Friday, October 10, 2008

The Brothers in Arms series (PC)

2005/2005/2008; Gearbox Softwar LLC
Road to Hill 30 ★★★
Earned in Blood ★★1/2
Hell's Highway ★★★1/2

The Brothers in Arms series has always aimed to be Band of Brothers to Call of Duty's (or Medal of Honor's) Saving Private Ryan. The series offers a more fleshed-out, intelligent experience where most WWII shooters go for a more visceral, arcade-centered one. Working on a less-robust engine with a smaller crew (Gearbox has always put out these games), Brothers in Arms was always destined to be overlooked amongst the more visually stellar games with familiar appeal. While Call of Duty overtook the Medal of Honor series in every respect, Brothers in Arms is a series that can live happily side-by-side everyone's favorite shooter series. This is due to it offering an entirely different brand of gameplay and storytelling that makes this all too familiar war routes seem renewed.

Instead of running and gunning from A to B, Brothers in Arms relies much more on strategy. We aren't just talking duck and cover strategy, but the ability to manage two squads (or, sometimes, 3 in Hell's Highway) that work under you and follow your orders. The game isn't exactly a FPS/RTS hybrid but if there was ever a game to drive a fan of one genre into the other it's this one. How the system works is that you, playing as Corporal Matt Baker (or "Red", in Earned in Blood), have an assault squad and a flanking squad. You position your flanking squad to provide covering fire, while you take your assault squad in for the kill. It can often be difficult to set up your troops, but like in real life you can't really tell your troops to go to places you can't see; the game does offer a "situational view" that gives you a layout of the battlefield. However, you can't give orders from the view, so its mainly there to plan ahead than to act within.

Upon release in Spring 2005, Road to Hill 30 only found a niche audience due to the over-saturation of WWII FPS's up till that point. The game follows Cpl Matt Baker and his battalion of the 101st Airborne (based on factual events), during the initial week of America's invasion of Normandy. The game offers an excellent pace, giving you a little more freedom and firepower with every new level--essentially, going from a private with a pistol to a corporal with a tank. The game has many great moments, but it feels very limited by the Unreal Engine from 98' (now a decade old!) It looks alright but the maps never feel as scoped out and intense as they could have. If you look at the details, it can completely take you out of the experience and make the game feel like a glorified Unreal Tournament mod. Despite its repetitive gameplay and lacking story, Road to Hill 30 was an excellent first entry and a overlooked shooter from 2005.

Like many, I was late to the BiA hype and decided to pick up the almost-immediate sequel, Earned in Blood, over the 5 months younger RtH30. Earned in Blood is by no means unplayable, but it very much takes the credit away from the original. Earned in Blood has the same gameplay and character of RtH30, but without the same quality pacing, technical polish, or writing. RtH30 had problems but your squad's pathfinding in EiB make the game, at times, broken. Your squad would run in front of cover instead of hiding behind it, which goes against how you are supposed to play the game. EiB retains enough of the fun of the first game and fleshes out Red's story (who you play as), but it adds very little while taking a lot away.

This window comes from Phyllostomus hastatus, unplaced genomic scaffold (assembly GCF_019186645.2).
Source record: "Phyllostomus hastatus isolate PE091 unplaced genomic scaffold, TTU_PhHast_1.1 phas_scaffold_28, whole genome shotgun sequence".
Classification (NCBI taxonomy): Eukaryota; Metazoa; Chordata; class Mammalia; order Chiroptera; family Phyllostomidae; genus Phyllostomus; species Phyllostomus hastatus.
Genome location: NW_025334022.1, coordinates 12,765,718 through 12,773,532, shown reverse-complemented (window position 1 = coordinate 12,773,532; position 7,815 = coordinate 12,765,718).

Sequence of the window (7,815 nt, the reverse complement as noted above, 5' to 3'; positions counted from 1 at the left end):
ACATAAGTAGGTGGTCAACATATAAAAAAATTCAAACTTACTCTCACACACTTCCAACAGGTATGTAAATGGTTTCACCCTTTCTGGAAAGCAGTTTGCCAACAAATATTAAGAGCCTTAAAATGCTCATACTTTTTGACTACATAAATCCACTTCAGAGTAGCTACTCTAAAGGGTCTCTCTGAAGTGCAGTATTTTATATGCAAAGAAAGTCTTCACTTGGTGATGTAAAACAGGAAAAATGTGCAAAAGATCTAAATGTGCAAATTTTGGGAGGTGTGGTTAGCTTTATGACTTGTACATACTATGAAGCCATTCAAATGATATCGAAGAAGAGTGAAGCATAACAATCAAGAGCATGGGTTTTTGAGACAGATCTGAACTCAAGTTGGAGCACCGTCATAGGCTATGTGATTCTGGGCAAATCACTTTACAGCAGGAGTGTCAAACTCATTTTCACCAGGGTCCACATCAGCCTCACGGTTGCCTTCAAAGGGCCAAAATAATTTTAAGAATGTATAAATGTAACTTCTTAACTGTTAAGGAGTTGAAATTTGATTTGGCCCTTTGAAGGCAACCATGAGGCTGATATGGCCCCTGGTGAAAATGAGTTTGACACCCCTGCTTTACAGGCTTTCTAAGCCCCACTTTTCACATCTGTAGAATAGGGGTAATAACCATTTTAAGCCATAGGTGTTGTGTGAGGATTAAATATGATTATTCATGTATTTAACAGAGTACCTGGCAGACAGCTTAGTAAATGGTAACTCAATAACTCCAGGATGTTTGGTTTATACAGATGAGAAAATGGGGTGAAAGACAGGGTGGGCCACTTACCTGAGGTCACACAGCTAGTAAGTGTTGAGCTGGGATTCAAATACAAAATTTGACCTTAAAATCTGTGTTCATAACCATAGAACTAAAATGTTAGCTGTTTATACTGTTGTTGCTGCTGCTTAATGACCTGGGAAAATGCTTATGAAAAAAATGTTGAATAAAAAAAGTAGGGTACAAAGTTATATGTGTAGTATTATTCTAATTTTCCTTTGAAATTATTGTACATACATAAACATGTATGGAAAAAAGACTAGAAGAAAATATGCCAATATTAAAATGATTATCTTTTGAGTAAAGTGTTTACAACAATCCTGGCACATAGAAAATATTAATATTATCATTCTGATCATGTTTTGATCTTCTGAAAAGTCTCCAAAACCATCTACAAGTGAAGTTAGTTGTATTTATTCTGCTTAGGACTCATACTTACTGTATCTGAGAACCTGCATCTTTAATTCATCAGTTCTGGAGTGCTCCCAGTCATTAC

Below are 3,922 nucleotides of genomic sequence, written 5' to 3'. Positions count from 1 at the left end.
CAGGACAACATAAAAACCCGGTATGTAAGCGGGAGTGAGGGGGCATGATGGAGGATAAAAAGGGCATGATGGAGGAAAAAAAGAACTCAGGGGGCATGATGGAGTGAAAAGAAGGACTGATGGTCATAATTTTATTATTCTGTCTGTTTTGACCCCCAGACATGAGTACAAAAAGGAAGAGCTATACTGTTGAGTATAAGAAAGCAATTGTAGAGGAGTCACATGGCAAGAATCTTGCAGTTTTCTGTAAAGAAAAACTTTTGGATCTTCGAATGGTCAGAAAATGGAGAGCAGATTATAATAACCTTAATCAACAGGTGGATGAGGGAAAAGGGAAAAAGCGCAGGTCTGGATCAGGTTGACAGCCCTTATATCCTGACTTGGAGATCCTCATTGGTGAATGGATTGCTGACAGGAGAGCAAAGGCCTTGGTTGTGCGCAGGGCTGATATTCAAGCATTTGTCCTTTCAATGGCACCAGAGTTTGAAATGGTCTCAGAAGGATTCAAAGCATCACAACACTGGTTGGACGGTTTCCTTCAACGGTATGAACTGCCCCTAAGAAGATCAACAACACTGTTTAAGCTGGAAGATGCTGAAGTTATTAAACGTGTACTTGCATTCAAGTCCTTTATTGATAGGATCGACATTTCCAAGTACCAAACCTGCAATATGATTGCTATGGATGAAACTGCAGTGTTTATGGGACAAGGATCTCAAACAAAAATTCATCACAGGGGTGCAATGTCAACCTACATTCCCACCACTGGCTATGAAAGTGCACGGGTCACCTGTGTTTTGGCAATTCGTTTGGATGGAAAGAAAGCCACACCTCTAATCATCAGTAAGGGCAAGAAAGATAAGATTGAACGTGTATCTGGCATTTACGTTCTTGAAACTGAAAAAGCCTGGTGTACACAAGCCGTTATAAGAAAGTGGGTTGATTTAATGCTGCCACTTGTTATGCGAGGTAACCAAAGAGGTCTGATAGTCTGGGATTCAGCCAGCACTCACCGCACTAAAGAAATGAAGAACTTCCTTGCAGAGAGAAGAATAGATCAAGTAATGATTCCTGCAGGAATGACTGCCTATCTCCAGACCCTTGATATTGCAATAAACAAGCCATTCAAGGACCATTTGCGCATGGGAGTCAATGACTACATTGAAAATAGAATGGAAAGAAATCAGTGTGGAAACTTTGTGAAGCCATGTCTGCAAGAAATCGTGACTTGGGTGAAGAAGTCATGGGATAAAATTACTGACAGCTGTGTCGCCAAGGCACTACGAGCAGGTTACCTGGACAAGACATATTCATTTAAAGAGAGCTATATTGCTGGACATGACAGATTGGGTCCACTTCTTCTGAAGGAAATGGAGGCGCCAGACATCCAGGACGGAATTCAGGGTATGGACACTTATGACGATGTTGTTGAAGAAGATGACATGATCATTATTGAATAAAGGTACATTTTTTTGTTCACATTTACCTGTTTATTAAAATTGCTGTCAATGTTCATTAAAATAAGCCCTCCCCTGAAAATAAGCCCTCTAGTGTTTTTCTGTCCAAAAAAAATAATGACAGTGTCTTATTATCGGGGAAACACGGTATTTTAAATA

After being pushed back many times, Hell's Highway finally arrived last month. I played through the previous two BiA games last week, which wore me out rather than got me excited for this long-awaited sequel. It is speaking to the quality of the game then, when I say that it re-immersed me entirely. After playing under the limited Unreal Engine, the Unreal 3 Engine has enabled Hell's Highway to bring this series to life. The game finally has the intense, scenario-driven battlefield of Call of Duty and has a story that is by far the best of the series. The game has some of the best cutscene direction and writing you'll find in a videogame this year (MGS4 certainly surpasses it, but c'mon!) The game has streamlined many issues of the previous games while bringing it up to speed with next-gen games, including vehicle sections and a cover system. The game still feels a bit too repetitive, but it makes good on the promise the series made in 05'. Its ironic then that now that it has caught up to the speed of Call of Duty 2, it must compete with the even more intense Call of Duty 4.

Where the series shines is in offering, as goofy as it sounds, a first person puzzle shooter that doesn't get old as long as it is addictive and accessible. You overlook your battlefield and decisively position your troops in the only way that is right, while hoping to get a couple kills of your own. Hell's Highway does little to build upon this (adding a bazooka team is a lot of fun, though), but it massively improves the experience with finesse and an actually good story. BiA could still enlist the help of a couple Band of Brothers writers, but Hell's Highway tells a complex and compelling story of mystery, hopelessness, and betrayal. There are some truly memorable moments in this game, but the writers still don't know how to tie it together like a Band of Brothers episode does. The story strives to be as bold and different as the gameplay, offering some real Apocalypse Now! moments, but it is still having trouble finding its true voice. Even so, the series continues to find originality and heart in a genre that so many have declared dead and dull. Hopefully, consumers will see Gearbox is offering an entirely new experience here and one that will be referenced in future shooters; hell, maybe even Call of Duty 6.

No comments: